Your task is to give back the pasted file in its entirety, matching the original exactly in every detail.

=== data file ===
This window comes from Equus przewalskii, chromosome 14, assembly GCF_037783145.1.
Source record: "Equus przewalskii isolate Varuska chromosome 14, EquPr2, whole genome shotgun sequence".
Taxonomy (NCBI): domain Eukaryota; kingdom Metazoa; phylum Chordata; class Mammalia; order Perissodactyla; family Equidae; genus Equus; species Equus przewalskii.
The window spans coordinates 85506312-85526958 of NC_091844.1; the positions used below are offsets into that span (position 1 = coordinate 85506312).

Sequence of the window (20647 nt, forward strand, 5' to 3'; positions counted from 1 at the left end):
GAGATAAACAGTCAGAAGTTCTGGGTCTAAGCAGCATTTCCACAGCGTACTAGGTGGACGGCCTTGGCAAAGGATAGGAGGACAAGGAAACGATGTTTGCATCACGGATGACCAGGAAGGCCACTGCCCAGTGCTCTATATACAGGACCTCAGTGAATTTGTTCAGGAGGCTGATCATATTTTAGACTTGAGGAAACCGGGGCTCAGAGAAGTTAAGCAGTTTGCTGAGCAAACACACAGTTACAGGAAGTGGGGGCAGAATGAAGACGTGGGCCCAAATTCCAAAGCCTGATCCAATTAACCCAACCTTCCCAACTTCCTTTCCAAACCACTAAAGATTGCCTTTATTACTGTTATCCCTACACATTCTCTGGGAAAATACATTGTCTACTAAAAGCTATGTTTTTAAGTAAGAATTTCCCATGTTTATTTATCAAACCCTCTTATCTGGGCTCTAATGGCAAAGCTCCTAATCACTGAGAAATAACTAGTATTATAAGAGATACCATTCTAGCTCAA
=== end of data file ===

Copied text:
This window comes from Equus przewalskii, chromosome 14, assembly GCF_037783145.1.
Source record: "Equus przewalskii isolate Varuska chromosome 14, EquPr2, whole genome shotgun sequence".
Taxonomy (NCBI): domain Eukaryota; kingdom Metazoa; phylum Chordata; class Mammalia; order Perissodactyla; family Equidae; genus Equus; species Equus przewalskii.
The window spans coordinates 85506312-85526958 of NC_091844.1; the positions used below are offsets into that span (position 1 = coordinate 85506312).

Sequence of the window (20647 nt, forward strand, 5' to 3'; positions counted from 1 at the left end):
GAGATAAACAGTCAGAAGTTCTGGGTCTAAGCAGCATTTCCACAGCGTACTAGGTGGACGGCCTTGGCAAAGGATAGGAGGACAAGGAAACGATGTTTGCATCACGGATGACCAGGAAGGCCACTGCCCAGTGCTCTATATACAGGACCTCAGTGAATTTGTTCAGGAGGCTGATCATATTTTAGACTTGAGGAAACCGGGGCTCAGAGAAGTTAAGCAGTTTGCTGAGCAAACACACAGTTACAGGAAGTGGGGGCAGAATGAAGACGTGGGCCCAAATTCCAAAGCCTGATCCAATTAACCCAACCTTCCCAACTTCCTTTCCAAACCACTAAAGATTGCCTTTATTACTGTTATCCCTACACATTCTCTGGGAAAATACATTGTCTACTAAAAGCTATGTTTTTAAGTAAGAATTTCCCATGTTTATTTATCAAACCCTCTTATCTGGGCTCTAATGGCAAAGCTCCTAATCACTGAGAAATAACTAGTATTATAAGAGATACCATTCTAGCTCAA